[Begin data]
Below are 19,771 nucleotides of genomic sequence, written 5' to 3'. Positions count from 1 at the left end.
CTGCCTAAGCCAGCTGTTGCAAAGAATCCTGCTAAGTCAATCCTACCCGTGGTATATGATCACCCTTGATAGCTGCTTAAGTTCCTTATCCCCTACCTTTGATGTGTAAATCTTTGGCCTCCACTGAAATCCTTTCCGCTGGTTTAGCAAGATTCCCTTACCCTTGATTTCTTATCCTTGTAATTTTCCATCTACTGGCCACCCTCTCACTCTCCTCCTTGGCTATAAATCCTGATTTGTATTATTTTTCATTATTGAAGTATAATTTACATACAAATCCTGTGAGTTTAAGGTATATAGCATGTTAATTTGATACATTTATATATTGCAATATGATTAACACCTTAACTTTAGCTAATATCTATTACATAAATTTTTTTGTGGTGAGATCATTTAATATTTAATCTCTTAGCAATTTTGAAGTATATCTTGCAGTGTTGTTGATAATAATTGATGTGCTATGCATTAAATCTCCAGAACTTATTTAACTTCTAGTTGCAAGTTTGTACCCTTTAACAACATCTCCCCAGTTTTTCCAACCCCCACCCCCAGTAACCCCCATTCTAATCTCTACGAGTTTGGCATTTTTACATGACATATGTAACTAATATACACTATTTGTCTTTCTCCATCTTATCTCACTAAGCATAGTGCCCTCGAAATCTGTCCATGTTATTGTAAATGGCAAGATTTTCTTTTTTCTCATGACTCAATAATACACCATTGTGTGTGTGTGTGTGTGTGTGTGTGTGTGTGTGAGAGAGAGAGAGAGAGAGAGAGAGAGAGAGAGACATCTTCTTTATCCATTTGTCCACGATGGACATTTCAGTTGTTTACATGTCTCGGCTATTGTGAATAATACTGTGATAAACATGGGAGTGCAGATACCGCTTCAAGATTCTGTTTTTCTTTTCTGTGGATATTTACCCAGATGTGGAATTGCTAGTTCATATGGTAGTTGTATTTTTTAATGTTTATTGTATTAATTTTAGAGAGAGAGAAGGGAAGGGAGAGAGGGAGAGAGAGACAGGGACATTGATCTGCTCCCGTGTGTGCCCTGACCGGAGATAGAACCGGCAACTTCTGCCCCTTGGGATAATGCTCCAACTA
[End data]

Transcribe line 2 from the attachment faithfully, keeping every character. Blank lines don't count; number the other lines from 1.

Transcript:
CTGCCTAAGCCAGCTGTTGCAAAGAATCCTGCTAAGTCAATCCTACCCGTGGTATATGATCACCCTTGATAGCTGCTTAAGTTCCTTATCCCCTACCTTTGATGTGTAAATCTTTGGCCTCCACTGAAATCCTTTCCGCTGGTTTAGCAAGATTCCCTTACCCTTGATTTCTTATCCTTGTAATTTTCCATCTACTGGCCACCCTCTCACTCTCCTCCTTGGCTATAAATCCTGATTTGTATTATTTTTCATTATTGAAGTATAATTTACATACAAATCCTGTGAGTTTAAGGTATATAGCATGTTAATTTGATACATTTATATATTGCAATATGATTAACACCTTAACTTTAGCTAATATCTATTACATAAATTTTTTTGTGGTGAGATCATTTAATATTTAATCTCTTAGCAATTTTGAAGTATATCTTGCAGTGTTGTTGATAATAATTGATGTGCTATGCATTAAATCTCCAGAACTTATTTAACTTCTAGTTGCAAGTTTGTACCCTTTAACAACATCTCCCCAGTTTTTCCAACCCCCACCCCCAGTAACCCCCATTCTAATCTCTACGAGTTTGGCATTTTTACATGACATATGTAACTAATATACACTATTTGTCTTTCTCCATCTTATCTCACTAAGCATAGTGCCCTCGAAATCTGTCCATGTTATTGTAAATGGCAAGATTTTCTTTTTTCTCATGACTCAATAATACACCATTGTGTGTGTGTGTGTGTGTGTGTGTGTGTGTGTGAGAGAGAGAGAGAGAGAGAGAGAGAGAGAGAGACATCTTCTTTATCCATTTGTCCACGATGGACATTTCAGTTGTTTACATGTCTCGGCTATTGTGAATAATACTGTGATAAACATGGGAGTGCAGATACCGCTTCAAGATTCTGTTTTTCTTTTCTGTGGATATTTACCCAGATGTGGAATTGCTAGTTCATATGGTAGTTGTATTTTTTAATGTTTATTGTATTAATTTTAGAGAGAGAGAAGGGAAGGGAGAGAGGGAGAGAGAGACAGGGACATTGATCTGCTCCCGTGTGTGCCCTGACCGGAGATAGAACCGGCAACTTCTGCCCCTTGGGATAATGCTCCAACTA